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Meg

Meg

Inactive, older girls - choosing to spend leisure time at home

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Lewis

Lewis

Older boys involved in competitive team sports

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Jade

Jade

Sociable, mid-secondary school girls - doesn't enjoy sport

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Jack

Jack

Affluent, sporty boys in school transition

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Harry & Amelia

Harry & Amelia

Relatively young and affluent boys and girls - being socialised into formal sport

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Hannah & Sam

Hannah & Sam

Older boys and girls - more focussed on school work than physical activity

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Ellie

Ellie

Young, active females - often from less affluent backgrounds

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Dan

Dan

Older boys from deprived communities, who are beginning to disengage in sport

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Cerys & Oliver

Cerys & Oliver

Boys and girls in early secondary school, focused on musical activities

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Bethany

Bethany

Girls in school transition, less likely to engage in formal sport

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Aimee & Malik

Aimee & Malik

Young boys and girls starting to find that sport isn't 'for them'

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1.What's it all about?

  

There are currently around 340,000 young people in Wales aged between seven and sixteen. At Sport Wales we want every single one of these individuals to enjoy the wide range of benefits that involvement in sport can bring. Providing a one dimensional offering to this diverse population would clearly not help us achieve this. Similarly an offering based on broad assumptions about demographics is unlikely to do much better. Moving beyond these generalisations and cultivating a more nuanced understanding of the people that make up this nation is crucial if we are to reach our vision and make the most of sport's full potential.

Segmentation is a tool which enables us to strike a balance between the extremes of customisation and standardisation. By recognising both the key differences and similarities between people it can enable resources to be targeted in a more efficient and effective manner.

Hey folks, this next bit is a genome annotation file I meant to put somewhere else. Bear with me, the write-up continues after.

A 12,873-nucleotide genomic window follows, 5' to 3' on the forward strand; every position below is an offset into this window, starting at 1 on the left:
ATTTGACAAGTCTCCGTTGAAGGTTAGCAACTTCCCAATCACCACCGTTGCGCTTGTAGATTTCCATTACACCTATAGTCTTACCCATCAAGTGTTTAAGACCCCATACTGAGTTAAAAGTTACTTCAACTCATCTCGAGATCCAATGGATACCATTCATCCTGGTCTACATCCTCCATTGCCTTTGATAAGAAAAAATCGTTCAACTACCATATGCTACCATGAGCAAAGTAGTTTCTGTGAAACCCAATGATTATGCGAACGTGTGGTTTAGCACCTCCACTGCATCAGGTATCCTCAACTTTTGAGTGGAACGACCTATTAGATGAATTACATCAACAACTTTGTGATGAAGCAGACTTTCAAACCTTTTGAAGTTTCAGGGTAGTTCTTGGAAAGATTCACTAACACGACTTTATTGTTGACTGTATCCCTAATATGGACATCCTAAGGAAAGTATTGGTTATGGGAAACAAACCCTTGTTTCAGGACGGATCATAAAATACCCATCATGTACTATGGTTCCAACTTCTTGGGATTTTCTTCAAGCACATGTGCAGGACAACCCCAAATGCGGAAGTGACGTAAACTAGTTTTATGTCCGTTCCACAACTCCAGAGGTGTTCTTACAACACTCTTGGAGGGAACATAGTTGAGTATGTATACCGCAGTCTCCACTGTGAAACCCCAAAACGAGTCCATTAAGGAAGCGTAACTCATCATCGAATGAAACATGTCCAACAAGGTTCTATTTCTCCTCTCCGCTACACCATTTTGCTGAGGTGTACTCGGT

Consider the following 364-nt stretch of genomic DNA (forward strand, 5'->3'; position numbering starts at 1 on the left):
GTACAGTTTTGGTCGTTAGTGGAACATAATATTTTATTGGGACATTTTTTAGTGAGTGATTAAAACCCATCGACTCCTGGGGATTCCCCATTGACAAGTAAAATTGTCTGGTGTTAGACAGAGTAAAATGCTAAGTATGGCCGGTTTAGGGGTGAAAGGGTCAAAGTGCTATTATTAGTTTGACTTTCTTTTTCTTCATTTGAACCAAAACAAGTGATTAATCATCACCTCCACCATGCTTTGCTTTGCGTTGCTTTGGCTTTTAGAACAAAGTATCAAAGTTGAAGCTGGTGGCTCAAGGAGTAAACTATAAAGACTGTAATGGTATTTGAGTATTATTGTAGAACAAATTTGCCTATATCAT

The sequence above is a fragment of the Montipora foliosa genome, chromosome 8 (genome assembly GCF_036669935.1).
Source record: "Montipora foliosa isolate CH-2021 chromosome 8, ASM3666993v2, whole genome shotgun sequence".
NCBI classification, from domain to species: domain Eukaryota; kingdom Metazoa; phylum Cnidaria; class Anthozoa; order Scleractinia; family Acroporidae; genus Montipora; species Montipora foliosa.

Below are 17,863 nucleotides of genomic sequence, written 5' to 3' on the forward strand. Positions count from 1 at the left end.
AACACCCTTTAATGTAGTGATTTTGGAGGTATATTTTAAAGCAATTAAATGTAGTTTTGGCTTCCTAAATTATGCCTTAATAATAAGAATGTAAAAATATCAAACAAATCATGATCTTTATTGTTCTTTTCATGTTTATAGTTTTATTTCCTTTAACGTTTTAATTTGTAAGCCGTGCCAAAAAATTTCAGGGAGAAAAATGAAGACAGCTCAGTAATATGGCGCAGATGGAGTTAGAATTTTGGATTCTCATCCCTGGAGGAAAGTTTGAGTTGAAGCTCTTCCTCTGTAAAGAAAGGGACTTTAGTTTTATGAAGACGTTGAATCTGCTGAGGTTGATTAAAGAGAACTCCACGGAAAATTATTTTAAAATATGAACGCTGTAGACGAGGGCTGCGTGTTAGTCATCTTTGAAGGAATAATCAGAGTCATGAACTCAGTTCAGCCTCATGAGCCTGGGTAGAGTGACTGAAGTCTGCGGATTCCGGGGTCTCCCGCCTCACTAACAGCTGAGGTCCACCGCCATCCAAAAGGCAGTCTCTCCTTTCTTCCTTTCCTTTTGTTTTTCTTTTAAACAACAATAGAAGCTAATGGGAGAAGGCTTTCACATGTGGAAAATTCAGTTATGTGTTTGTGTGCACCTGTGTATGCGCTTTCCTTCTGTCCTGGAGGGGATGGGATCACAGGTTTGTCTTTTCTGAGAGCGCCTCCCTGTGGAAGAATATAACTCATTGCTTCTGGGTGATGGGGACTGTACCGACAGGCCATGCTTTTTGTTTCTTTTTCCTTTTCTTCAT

Using data from the 'School Sport Survey 2013' the 'Young People Segmentation' was produced by grouping pupils aged 7-16 in Wales into eleven segments based on shared characteristics. In addition to demographic (age, gender) and socioeconomic (Free School Meal quartile) information these characteristics include sporting attitudes, behaviours and preferences such as:

-Activity level
-Ability level
-Level of P.E. enjoyment
-Sports participated in
-Leisure activities participated in
-Sports they would like to do more of
-Enablers of further sports participation

It is important to remember that pupils within each segment are not identical and will share the defining characteristics of their segment to varying degrees. They will however have more of these characteristics in common with their segment than any other.

Once defined, the eleven segments were brought to life and developed into more memorable personas. They can be used to help to answer the following three questions:

2.Who to target?

  

For National Governing Bodies and those working within particular sports, the personas can help to identify those segments that it would be most appropriate to work with. For example, those that currently have unmet needs.

3.What to offer?

  

It is important that sports opportunities are provided that match the needs of each segment.

By developing sporting interventions in accordance with the attributes of the segment they will have a greater chance of engaging the young people in question.

Which segments are highly concentrated in your area? What service features and options would be most likely to engage the segment that you are targeting?

4.Where to offer it?

  

By understanding where the eleven segments are concentrated, the best delivery strategies for sports services can be developed and targeted.